The UK Chief Medical Officers have proposed new guidelines to limit the health risks associated with the consumption of alcohol. The guidelines for pregnant women have also been updated to clarify that no level of alcohol is safe to drink in pregnancy.
Professor Alan Cameron, Vice President of Clinical Quality for the Royal College of Obstetricians and Gynaecologists (RCOG), said:
“The Royal College of Obstetricians and Gynaecologists reiterates that women should be well informed about the risks of alcohol consumption during pregnancy. Consistent with our advice, abstinence from alcohol is the safest option, in particular for women trying to conceive or during the first three months of pregnancy.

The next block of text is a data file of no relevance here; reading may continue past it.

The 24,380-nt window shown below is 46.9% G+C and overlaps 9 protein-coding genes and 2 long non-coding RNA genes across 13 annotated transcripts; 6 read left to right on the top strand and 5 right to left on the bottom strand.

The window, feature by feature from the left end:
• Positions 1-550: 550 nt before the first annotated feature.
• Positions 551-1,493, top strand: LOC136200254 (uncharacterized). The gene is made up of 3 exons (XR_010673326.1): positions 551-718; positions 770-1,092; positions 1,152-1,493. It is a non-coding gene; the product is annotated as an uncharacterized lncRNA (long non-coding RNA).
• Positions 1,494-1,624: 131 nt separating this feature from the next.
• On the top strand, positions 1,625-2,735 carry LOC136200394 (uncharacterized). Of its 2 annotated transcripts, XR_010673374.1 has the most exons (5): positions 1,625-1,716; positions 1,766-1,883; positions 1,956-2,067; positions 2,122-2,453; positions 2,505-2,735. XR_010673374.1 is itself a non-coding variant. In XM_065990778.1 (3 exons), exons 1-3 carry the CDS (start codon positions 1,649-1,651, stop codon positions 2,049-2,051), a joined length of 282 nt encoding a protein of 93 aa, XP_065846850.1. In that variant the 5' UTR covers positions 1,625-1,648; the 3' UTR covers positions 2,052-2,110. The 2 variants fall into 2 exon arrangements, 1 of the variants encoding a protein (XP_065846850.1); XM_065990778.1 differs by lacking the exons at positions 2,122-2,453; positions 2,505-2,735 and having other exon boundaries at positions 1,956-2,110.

“There is no proven safe amount of alcohol a woman can drink during pregnancy. We know that heavy drinking can cause fetal alcohol spectrum disorders and has also been linked with an increased risk of miscarriage. Although the available evidence on low-level drinking has not yet been found to be harmful to women or their babies after 12 weeks of pregnancy, we cannot rule out the risks altogether.
“It is our responsibility as healthcare professionals to be open and honest with women, explaining both the potential risks of consuming alcohol during pregnancy and the limitations of the science, and supporting them in coming to a decision for themselves. We all deal with uncertainty in our lives on a daily basis; pregnant women are no less capable of doing so.”
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